In spring 2021, the American basketball player Brandon Goodwin, then of the Atlanta Hawks, developed severe fatigue and back pain, which would force him to miss that year’s NBA playoffs. Several months later, in September, Goodwin revealed in a Twitch stream that he had been diagnosed with blood clots and that his problems began in the immediate aftermath of being vaccinated against COVID-19.
“I was fine… until I took the vaccine,” Goodwin said. “I was fine… Yes, the vaccine ended my season, one thousand percent.”
Astonishingly, however, Brandon Goodwin’s post-vaccine troubles with blood clots have been entirely purged from his Wikipedia entry. The current version of his Wikipedia entry simply reads “Goodwin missed the 2021 NBA playoffs due to a respiratory condition”, without any source being given.
It was in fact his employer, the Atlanta Hawks, that had announced in May that Goodwin would miss the playoffs due to a “minor” respiratory condition, as reported by the Associated Press. In his September 29th Twitch stream, however, Goodwin revealed not only that he had in fact been suffering from post-vaccine blood clots, but also that a Hawks official called him while in the hospital and told him, “Don’t say anything about it, don’t tell nobody”.
For an account of the episode, see Megan Redshaw’s article at Children’s Health Defence. The Twitch stream is no longer available, but relevant excerpts have been preserved by the Daily Caller.
Despite back-and-forth among Wikipedia editors about whether blood clots should be described as a ‘known’, ‘rare’ or ‘common’ side effect of COVID-19 vaccines, as of February 26th 2022, Goodwin’s Wikipedia entry still included the following passage:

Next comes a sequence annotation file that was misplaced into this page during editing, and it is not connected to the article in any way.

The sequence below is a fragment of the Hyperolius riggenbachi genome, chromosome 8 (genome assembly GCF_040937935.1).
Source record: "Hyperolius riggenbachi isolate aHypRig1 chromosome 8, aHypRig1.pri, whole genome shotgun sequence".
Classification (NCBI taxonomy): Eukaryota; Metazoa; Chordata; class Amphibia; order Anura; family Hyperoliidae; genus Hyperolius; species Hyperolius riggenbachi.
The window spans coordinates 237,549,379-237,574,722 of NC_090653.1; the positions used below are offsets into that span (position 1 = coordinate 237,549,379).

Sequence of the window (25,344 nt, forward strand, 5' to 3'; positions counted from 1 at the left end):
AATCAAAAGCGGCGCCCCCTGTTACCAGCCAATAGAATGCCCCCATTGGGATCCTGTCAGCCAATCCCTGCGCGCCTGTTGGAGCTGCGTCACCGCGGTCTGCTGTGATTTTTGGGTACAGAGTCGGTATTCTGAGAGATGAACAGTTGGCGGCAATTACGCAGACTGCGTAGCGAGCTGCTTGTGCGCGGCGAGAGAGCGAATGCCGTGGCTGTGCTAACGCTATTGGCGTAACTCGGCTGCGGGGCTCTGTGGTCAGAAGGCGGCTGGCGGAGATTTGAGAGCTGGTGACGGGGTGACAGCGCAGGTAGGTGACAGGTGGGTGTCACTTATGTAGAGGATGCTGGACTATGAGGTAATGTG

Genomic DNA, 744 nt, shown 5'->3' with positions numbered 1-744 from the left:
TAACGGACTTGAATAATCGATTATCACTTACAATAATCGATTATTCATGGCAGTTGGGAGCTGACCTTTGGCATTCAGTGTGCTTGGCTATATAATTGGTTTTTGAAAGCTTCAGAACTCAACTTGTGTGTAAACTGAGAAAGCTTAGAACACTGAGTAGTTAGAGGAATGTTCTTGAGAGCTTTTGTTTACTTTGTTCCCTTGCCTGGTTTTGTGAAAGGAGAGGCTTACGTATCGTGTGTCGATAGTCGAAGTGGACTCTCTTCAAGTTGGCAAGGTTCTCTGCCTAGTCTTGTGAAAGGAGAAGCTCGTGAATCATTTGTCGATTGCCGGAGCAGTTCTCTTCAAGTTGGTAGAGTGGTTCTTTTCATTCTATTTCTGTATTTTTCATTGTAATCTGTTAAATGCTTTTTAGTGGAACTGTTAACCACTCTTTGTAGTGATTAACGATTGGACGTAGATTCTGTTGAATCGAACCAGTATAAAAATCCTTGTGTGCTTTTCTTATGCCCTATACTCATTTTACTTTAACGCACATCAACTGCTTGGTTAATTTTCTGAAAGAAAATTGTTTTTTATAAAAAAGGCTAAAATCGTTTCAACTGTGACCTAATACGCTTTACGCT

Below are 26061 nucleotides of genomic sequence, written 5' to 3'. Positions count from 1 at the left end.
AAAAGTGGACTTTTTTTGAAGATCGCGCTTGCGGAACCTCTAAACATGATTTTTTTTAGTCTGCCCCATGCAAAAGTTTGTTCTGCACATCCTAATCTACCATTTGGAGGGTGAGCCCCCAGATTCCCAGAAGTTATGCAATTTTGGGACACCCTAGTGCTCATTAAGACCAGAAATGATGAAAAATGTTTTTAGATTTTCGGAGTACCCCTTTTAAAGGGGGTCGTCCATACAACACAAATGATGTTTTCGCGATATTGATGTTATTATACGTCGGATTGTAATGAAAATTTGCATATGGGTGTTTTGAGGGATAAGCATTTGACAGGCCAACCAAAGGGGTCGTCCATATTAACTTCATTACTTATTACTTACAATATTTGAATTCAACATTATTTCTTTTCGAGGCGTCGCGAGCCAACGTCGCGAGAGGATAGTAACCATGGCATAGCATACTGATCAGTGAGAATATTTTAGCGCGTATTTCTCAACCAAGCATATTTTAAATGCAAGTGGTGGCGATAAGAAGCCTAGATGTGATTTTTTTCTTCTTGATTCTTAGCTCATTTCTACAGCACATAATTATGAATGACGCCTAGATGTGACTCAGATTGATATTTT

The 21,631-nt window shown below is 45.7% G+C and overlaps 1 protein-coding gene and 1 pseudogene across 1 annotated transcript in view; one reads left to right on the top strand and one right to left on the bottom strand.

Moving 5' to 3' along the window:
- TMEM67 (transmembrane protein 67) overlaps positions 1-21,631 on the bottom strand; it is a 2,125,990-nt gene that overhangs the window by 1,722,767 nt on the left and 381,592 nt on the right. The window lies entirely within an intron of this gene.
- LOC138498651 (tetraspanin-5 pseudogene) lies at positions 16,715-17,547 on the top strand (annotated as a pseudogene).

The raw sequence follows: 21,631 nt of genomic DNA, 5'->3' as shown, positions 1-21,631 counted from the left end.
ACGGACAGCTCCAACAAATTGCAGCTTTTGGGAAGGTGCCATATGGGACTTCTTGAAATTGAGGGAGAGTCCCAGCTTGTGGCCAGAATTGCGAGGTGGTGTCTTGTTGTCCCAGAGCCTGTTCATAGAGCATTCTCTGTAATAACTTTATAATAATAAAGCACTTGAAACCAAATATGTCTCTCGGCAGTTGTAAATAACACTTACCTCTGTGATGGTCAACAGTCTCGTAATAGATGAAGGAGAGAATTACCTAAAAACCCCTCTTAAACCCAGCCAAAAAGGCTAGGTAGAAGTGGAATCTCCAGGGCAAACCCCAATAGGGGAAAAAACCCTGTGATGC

On October 3rd 2021, with his season having ended early, Goodwin reported severe fatigue coupled with extreme back pain, and a formal diagnosis of blood clots followed. Blood clots is a common side-effect connected to COVID-19 vaccination. Goodwin has made public he had received a vaccination shot just prior to his blood clot diagnosis.
By two days later, there was no longer any mention of his blood clots or the vaccine.
A Wikipedia editor attempted to justify an earlier deletion of reference to Goodwin’s post-vaccine blood clots by noting that Goodwin had “recanted” his claims. The term is well chosen.
By the time of his Twitch stream, Goodwin had been let go by the Atlanta Hawks. In an apparent attempt to get back in the good graces of the NBA, on October 14th – the very day he signed a non-guaranteed contract with the New York Knicks and just before the start of the NBA season – Goodwin posted an exculpatory tweet insisting:
I don’t have a story. That wasn’t something I wanted to get out there. I got sick. Maybe it was the vaccine maybe it was Covid [I don’t know] I’m not a expert. But I’m fine, and I’m healthy and about to play.
It was presumably also around this time that Goodwin made his Twitch stream private. He is presently out of the league.
Have other NBA players likewise been put under pressure to cover up adverse reactions to a COVID-19 vaccine? Well, on the same day that Brandon Goodwin posted his exculpatory tweet, Brooklyn Nets centre Nic Claxton revealed after a pre-season game that he was feeling unwell with what the New York Post would later call a “mystery illness“. Claxton would not play again for the next month-and-a-half.
News reports described symptoms of fatigue reminiscent of the problems Goodwin was having earlier in the year. On October 31st, the Brooklyn Nets announced that Claxton was suffering from an otherwise unspecified “non-Covid-related illness”.
“Nic is going to be out a little bit,” then Net coach Steve Nash explained:
He’s not feeling well. Nothing to be concerned with but I don’t think he’s going to be back in the next week or 10 days. Just an illness, but it’s nothing major or nothing we’re overly concerned with. It’s just a little more severe illness than we thought initially and I think he’ll miss a little more time.
Mysterious indeed. “Don’t say anything about it, don’t tell nobody”?